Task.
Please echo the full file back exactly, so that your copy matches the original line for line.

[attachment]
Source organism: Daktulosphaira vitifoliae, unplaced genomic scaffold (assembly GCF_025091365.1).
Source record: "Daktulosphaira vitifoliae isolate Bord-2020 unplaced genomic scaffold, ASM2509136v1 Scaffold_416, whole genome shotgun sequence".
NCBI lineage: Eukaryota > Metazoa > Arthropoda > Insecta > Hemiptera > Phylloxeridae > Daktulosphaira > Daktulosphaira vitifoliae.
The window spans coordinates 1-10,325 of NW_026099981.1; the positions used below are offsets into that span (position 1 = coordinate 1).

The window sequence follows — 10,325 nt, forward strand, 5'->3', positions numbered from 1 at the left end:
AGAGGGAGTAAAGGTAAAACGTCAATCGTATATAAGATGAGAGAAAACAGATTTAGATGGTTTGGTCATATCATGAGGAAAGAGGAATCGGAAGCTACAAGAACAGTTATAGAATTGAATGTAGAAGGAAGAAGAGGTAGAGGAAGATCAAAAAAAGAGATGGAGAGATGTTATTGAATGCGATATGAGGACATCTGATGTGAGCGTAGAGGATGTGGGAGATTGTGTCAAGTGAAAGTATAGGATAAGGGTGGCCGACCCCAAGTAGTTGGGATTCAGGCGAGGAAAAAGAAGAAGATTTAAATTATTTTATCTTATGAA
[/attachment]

Source organism: Daktulosphaira vitifoliae, unplaced genomic scaffold (assembly GCF_025091365.1).
Source record: "Daktulosphaira vitifoliae isolate Bord-2020 unplaced genomic scaffold, ASM2509136v1 Scaffold_416, whole genome shotgun sequence".
NCBI lineage: Eukaryota > Metazoa > Arthropoda > Insecta > Hemiptera > Phylloxeridae > Daktulosphaira > Daktulosphaira vitifoliae.
The window spans coordinates 1-10,325 of NW_026099981.1; the positions used below are offsets into that span (position 1 = coordinate 1).

The window sequence follows — 10,325 nt, forward strand, 5'->3', positions numbered from 1 at the left end:
AGAGGGAGTAAAGGTAAAACGTCAATCGTATATAAGATGAGAGAAAACAGATTTAGATGGTTTGGTCATATCATGAGGAAAGAGGAATCGGAAGCTACAAGAACAGTTATAGAATTGAATGTAGAAGGAAGAAGAGGTAGAGGAAGATCAAAAAAAGAGATGGAGAGATGTTATTGAATGCGATATGAGGACATCTGATGTGAGCGTAGAGGATGTGGGAGATTGTGTCAAGTGAAAGTATAGGATAAGGGTGGCCGACCCCAAGTAGTTGGGATTCAGGCGAGGAAAAAGAAGAAGATTTAAATTATTTTATCTTATGAA